I’ve just come back from the launch of compulsory financial education in schools, something to celebrate but also one of the most difficult ‘performances’ of my career. Along with Children’s Minister Ed Balls and Pfeg I was part of the first conference for teachers talking about how you talk about money.
I must admit the sheer concept is exciting, having been ranting about the lack of education for years, today was a visceral example that things are changing. Every school will teach personal finance as part of the curriculum from Sept 2011, which I believe is a tangible step towards ending mainstream debt illiteracy in the UK.
The only remaining hurdle is to ensure it’s enshrined by statute, a debate due in Parliament in the next few weeks. That would enable headteachers to ensure it’s amongst their resource priorities. The debate has cross party support, but I hope nothing derails that, as can happen in politics.
A double act with Ed Balls.
After opening remarks, I found myself doing a double header Q&A with Ed Balls – an interesting time as the room was full of passionate front line campaigners on the issue as well as the MoneySaver teachers who we’d got tickets for.
Surprisingly working with the minister was quite a laugh – both of us quipping – not quite Morecambe and Wise maybe a bit closer to PJ and Duncan in the early years. At the same time though it brought out important issues such as the need for public legal education as well as financial.
My favourite moment of it came when talking about student budgeting…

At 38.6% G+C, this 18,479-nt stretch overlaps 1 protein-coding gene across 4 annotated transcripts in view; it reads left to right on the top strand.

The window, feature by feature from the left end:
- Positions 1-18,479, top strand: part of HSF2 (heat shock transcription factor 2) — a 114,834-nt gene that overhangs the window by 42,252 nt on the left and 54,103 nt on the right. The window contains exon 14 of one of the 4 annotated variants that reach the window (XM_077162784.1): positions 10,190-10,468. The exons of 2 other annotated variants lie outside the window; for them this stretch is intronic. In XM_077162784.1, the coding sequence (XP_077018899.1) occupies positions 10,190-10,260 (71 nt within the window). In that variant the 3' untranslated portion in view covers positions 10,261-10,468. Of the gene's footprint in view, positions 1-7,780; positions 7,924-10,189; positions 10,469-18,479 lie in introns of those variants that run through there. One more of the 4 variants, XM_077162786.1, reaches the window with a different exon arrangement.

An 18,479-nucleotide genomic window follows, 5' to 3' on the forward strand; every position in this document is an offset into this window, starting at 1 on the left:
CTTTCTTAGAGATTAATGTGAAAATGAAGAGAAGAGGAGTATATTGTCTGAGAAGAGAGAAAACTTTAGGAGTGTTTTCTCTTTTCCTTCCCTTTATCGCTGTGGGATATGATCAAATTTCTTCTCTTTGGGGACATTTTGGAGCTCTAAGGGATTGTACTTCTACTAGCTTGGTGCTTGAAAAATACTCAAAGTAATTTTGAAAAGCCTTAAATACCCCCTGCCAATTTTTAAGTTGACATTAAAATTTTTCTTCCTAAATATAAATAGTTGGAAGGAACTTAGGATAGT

Me: “I’ll give you the simple question – as a working person you shouldn’t spend more than you….”
Ed Balls: “Erm… earn over a life time”
A classic answer from the former Economic Secretary to the Treasury – all I wanted was “earn”, but he thought as I’d be talking about ‘debt’ later that this needed factoring it – love it!
(Note the point was then I asked the audience “what shouldn’t a student spend more than?” – as we always tell students to budget but never delineate their income. My answer is their student loan, any grant, any earnings, any money from parents – but not 0% overdraft of debt cash).
The most difficult presentation of my life.
After that came the tough bit – and if I’m honest I was disappointed with myself afterwards.
As part of the day I was scheduled to teach a class of children in front of the 200 strong audience of mainly teachers – the kids were a little younger than I’ve taught the same stuff to before and there’s no time to warm up with them.
In itself this was rather ambitious, yet when I walked in the room and saw I had the kids in one direction facing the audience I knew it was a tough task.
Even though doing live talks is one of my specialties and I love it (see MoneySaving Live) I was half uncomfortable at having most of my back to some of them at any time – moving the chairs a bit did help.
Normally big bouncing gestures are part of it – but working with the teens up there, I was hampered from doing that as it’s just not something that works ‘close up’
And while engaging with a class of kids is never easy – doing it in front of a large audience of teachers is frankly a nightmare task.
While I think the info came across ok, it certainly wasn’t a text book example of how to enthuse a bunch of teens – in parts I bombed – it did feel a touch like trying to scale a wall with oil drenching your hands.
Kids ask the brightest questions.
Yet some of it must’ve got through as one bright moment afterwards illustrated: one of the girls asked me “if everyone learned to be good with money as you teach, and everyone was rich, wouldn’t it just cause inflation?”
It’s a really interesting question, especially from someone who I think was probably 13 or 14.
Most questions I’m asked have been asked many times before, not this one, so I took a second to think then answered “what I’m teaching isn’t about people becoming rich, its about stopping people wasting their cash and making bad decisions – it doesn’t necessarily generate more money to push inflation – it hopefully just increases the use that people get out of their existing cash”
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